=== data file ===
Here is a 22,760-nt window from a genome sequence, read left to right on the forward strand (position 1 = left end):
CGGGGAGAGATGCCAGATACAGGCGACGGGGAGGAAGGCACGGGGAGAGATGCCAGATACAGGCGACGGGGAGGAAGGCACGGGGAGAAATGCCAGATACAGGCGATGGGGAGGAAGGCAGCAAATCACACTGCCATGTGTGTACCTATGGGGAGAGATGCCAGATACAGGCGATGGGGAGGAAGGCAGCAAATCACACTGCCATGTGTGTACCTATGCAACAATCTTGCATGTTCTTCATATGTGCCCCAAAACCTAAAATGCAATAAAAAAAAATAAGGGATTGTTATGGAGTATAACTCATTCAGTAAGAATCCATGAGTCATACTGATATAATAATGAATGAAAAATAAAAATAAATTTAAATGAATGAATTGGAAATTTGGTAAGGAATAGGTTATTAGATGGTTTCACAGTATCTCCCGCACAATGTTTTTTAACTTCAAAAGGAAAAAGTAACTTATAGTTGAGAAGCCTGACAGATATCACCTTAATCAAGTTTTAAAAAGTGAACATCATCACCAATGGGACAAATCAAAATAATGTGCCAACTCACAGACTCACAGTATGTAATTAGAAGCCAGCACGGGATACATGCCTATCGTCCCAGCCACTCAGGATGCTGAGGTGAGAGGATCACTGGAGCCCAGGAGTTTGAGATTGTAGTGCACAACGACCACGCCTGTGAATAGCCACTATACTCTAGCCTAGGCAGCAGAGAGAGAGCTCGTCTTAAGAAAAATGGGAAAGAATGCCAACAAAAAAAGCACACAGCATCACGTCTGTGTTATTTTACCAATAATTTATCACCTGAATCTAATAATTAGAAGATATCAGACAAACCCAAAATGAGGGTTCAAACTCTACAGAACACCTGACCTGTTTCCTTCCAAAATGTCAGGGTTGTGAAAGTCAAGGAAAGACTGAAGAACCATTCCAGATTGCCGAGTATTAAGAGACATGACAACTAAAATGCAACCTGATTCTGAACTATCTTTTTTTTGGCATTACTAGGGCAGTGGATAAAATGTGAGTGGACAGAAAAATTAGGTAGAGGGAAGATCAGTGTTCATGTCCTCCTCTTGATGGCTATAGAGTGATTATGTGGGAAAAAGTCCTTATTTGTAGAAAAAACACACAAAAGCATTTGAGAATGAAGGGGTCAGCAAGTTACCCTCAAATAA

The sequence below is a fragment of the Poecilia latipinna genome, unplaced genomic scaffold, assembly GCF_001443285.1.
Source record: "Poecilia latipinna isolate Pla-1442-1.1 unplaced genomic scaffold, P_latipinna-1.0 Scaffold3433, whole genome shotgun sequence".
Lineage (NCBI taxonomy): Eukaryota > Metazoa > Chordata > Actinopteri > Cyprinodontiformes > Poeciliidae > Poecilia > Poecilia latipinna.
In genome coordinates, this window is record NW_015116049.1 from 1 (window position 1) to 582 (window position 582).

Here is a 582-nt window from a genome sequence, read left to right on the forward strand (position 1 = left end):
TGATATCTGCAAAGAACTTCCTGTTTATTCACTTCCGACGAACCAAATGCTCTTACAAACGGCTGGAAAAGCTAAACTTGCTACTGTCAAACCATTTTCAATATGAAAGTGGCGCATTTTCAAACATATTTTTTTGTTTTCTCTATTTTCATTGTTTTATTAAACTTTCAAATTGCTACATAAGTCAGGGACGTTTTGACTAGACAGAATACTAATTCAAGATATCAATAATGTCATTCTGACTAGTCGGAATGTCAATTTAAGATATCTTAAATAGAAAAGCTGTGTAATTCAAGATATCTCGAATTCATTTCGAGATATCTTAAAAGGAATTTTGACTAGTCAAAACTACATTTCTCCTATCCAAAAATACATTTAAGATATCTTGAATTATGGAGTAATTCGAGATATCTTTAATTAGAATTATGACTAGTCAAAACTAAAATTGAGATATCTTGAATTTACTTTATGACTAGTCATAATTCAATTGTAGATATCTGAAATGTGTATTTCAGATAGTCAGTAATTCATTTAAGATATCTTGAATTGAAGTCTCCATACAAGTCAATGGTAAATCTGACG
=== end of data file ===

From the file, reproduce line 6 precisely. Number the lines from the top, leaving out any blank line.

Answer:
In genome coordinates, this window is record NW_015116049.1 from 1 (window position 1) to 582 (window position 582).